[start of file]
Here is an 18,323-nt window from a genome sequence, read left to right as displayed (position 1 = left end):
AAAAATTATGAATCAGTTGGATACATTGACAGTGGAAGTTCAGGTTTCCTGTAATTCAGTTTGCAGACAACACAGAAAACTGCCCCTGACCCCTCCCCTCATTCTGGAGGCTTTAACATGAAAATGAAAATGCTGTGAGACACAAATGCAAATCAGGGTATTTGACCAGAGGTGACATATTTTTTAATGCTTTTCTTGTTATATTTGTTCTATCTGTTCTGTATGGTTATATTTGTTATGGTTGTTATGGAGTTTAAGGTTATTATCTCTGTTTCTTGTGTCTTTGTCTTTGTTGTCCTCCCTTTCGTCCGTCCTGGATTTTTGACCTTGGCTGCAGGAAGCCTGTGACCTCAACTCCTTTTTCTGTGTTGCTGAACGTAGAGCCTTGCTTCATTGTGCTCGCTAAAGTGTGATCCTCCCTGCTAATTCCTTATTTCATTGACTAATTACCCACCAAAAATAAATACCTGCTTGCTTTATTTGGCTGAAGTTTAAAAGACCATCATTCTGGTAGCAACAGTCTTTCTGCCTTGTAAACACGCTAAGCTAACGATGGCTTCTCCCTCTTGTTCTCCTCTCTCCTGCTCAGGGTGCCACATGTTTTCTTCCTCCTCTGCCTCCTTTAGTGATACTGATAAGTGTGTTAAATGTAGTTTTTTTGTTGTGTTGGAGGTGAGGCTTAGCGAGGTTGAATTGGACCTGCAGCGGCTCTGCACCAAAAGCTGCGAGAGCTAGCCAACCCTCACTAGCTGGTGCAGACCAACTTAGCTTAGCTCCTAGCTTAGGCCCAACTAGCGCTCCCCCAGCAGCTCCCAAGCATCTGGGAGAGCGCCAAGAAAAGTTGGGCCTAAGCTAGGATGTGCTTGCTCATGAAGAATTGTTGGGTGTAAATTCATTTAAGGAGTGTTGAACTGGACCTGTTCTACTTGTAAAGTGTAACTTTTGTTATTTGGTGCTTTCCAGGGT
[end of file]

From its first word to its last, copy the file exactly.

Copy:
Here is an 18,323-nt window from a genome sequence, read left to right as displayed (position 1 = left end):
AAAAATTATGAATCAGTTGGATACATTGACAGTGGAAGTTCAGGTTTCCTGTAATTCAGTTTGCAGACAACACAGAAAACTGCCCCTGACCCCTCCCCTCATTCTGGAGGCTTTAACATGAAAATGAAAATGCTGTGAGACACAAATGCAAATCAGGGTATTTGACCAGAGGTGACATATTTTTTAATGCTTTTCTTGTTATATTTGTTCTATCTGTTCTGTATGGTTATATTTGTTATGGTTGTTATGGAGTTTAAGGTTATTATCTCTGTTTCTTGTGTCTTTGTCTTTGTTGTCCTCCCTTTCGTCCGTCCTGGATTTTTGACCTTGGCTGCAGGAAGCCTGTGACCTCAACTCCTTTTTCTGTGTTGCTGAACGTAGAGCCTTGCTTCATTGTGCTCGCTAAAGTGTGATCCTCCCTGCTAATTCCTTATTTCATTGACTAATTACCCACCAAAAATAAATACCTGCTTGCTTTATTTGGCTGAAGTTTAAAAGACCATCATTCTGGTAGCAACAGTCTTTCTGCCTTGTAAACACGCTAAGCTAACGATGGCTTCTCCCTCTTGTTCTCCTCTCTCCTGCTCAGGGTGCCACATGTTTTCTTCCTCCTCTGCCTCCTTTAGTGATACTGATAAGTGTGTTAAATGTAGTTTTTTTGTTGTGTTGGAGGTGAGGCTTAGCGAGGTTGAATTGGACCTGCAGCGGCTCTGCACCAAAAGCTGCGAGAGCTAGCCAACCCTCACTAGCTGGTGCAGACCAACTTAGCTTAGCTCCTAGCTTAGGCCCAACTAGCGCTCCCCCAGCAGCTCCCAAGCATCTGGGAGAGCGCCAAGAAAAGTTGGGCCTAAGCTAGGATGTGCTTGCTCATGAAGAATTGTTGGGTGTAAATTCATTTAAGGAGTGTTGAACTGGACCTGTTCTACTTGTAAAGTGTAACTTTTGTTATTTGGTGCTTTCCAGGGT